Updated: Feb 22
At Vetruvian we try to be at the forefront of research in canine and equine biomechanics, and as many of you know I am lucky enough to be completing my PhD by studying the biomechanical demands of flyball competitors, with a view to understanding and hopefully limiting injury risk.
My previous work was just as rewarding, studying the training demands of German Shepherd Police Dogs, once again with a view to helping to increase job longevity and welfare, and reduce risk of injury.
The thesis has now been published in the Comparative Exercise Physiology Journal, with the following abstract:
Many police dogs do not reach their expected retirement age as they are no longer able to cope with the physical demands of the job. Annual licensing requires police dogs to complete a series of agility tasks, including jumping and negotiating an A-frame obstacle, both of which are associated with higher injury rates in canine agility competitors. This study sought to measure conformational, kinematic, and kinetic parameters of actively employed police German Shepherd Dogs (GSDs), whilst completing a 55 cm jump hurdle, and a standard A-frame. Each dog completed three repetitions of each obstacle and was also recorded at both walk and trot. Contact pressures and forces were measured, whilst joint kinematics were recorded using reflective markers and a high-speed camera. Results found that static hip angle was significantly correlated with hip flexion at trot, during jump suspension and at the apex of the A-frame. Stifle and hock flexion were greatest during the suspension phase of jump (56.98±11.710° and 54.51±17.430°). Shoulder and elbow flexion were greatest at the apex of A-frame (104.34±16.744° and 75.72±20.804°), whilst carpal extension was highest upon landing from the jump (125.77±7.071°). Peak vertical force (PFz) when normalised for body mass (BM) increased when landing from A-frame (14.28 N/kg BM) as opposed to landing from the jump obstacle (12.055 N/kg·BM). Our results show that increased range of motion (ROM) is required during both jumping and negotiation of A-frame compared to walk and trot, but more significantly, greater forces are incurred upon landing from the A-frame than compared to jumping. It was also observed that dogs were subject to high degrees of torsion in the distal limbs upon landing from the A-frame due to trained behaviours. We conclude that use of agility equipment generates greater forces through the musculoskeletal system and requires a greater ROM than what is experienced at walk and trot, which may contribute to early retirement ages in police dogs.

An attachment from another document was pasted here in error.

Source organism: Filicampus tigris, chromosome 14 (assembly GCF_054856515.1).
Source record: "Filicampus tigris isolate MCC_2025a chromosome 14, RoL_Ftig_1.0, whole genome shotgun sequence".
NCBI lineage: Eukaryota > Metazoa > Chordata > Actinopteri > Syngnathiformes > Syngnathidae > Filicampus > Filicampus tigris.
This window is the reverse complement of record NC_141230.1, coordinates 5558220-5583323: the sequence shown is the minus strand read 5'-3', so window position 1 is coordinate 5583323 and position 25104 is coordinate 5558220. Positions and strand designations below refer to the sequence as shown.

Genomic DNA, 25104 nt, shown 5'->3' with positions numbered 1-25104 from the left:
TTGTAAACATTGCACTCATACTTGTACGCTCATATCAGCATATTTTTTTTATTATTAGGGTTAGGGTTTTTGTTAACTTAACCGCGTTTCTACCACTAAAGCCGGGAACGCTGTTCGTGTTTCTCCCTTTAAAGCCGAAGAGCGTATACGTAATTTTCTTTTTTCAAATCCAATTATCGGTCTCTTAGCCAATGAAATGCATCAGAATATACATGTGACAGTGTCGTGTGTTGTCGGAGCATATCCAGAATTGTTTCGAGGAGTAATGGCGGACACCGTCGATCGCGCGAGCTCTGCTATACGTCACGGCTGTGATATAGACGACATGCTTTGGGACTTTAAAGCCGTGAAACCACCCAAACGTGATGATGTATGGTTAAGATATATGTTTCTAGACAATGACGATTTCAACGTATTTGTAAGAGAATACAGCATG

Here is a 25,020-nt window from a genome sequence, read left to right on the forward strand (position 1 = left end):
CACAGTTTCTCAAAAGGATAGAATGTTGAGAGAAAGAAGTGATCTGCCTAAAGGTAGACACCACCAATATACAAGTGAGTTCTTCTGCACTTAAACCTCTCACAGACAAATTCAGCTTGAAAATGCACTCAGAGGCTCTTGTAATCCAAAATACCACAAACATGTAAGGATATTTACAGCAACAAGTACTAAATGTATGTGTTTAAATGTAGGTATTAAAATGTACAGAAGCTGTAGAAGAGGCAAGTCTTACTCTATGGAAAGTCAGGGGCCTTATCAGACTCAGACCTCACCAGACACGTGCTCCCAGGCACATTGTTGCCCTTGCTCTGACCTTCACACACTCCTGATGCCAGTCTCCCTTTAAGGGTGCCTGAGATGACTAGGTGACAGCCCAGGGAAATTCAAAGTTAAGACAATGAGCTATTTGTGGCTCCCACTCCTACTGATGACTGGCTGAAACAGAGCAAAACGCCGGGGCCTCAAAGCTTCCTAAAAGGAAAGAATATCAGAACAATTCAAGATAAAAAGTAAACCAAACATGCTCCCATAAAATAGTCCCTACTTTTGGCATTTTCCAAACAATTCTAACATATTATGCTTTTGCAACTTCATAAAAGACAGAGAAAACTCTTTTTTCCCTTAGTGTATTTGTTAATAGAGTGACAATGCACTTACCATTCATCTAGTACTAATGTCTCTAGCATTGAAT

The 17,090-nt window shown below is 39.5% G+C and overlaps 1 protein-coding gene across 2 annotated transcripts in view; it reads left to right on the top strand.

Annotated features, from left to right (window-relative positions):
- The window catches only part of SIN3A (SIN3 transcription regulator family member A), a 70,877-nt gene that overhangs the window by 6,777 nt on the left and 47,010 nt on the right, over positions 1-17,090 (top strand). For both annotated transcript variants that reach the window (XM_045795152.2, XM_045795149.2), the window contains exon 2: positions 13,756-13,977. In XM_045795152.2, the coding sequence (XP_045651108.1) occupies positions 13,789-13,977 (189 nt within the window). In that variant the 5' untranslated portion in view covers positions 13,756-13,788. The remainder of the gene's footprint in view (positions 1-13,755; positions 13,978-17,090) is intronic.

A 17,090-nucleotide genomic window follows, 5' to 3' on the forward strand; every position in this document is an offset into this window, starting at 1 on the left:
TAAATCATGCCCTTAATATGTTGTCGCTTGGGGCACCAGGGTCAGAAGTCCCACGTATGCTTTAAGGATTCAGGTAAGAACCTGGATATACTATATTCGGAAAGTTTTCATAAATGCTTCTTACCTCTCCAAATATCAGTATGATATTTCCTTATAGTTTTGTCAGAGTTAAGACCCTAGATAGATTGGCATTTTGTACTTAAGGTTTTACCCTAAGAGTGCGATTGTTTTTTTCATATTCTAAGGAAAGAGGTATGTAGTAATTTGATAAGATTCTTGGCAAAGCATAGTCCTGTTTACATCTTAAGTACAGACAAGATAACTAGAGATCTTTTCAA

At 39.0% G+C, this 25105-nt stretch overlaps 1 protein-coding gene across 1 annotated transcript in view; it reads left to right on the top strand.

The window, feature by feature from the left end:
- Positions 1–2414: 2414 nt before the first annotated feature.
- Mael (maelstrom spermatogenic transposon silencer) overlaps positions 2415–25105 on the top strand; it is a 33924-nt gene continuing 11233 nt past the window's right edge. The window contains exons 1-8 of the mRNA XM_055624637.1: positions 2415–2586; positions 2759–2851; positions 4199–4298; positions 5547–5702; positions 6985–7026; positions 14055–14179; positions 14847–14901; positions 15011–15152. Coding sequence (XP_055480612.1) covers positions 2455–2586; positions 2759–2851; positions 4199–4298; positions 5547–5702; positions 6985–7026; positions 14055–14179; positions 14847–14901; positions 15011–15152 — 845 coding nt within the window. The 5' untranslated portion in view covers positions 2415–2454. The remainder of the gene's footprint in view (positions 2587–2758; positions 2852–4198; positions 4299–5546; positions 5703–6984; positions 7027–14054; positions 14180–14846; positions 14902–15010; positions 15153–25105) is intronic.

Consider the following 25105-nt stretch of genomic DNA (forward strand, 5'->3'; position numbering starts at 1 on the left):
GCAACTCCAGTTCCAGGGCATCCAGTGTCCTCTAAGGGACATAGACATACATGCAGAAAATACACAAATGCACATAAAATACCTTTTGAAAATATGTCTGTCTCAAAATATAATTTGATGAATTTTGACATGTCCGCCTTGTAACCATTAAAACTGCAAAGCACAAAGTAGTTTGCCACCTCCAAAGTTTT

To read the full paper click here
Huge thank you to all the team at Police Dog training unit Sandon, incredible handlers with amazing dogs.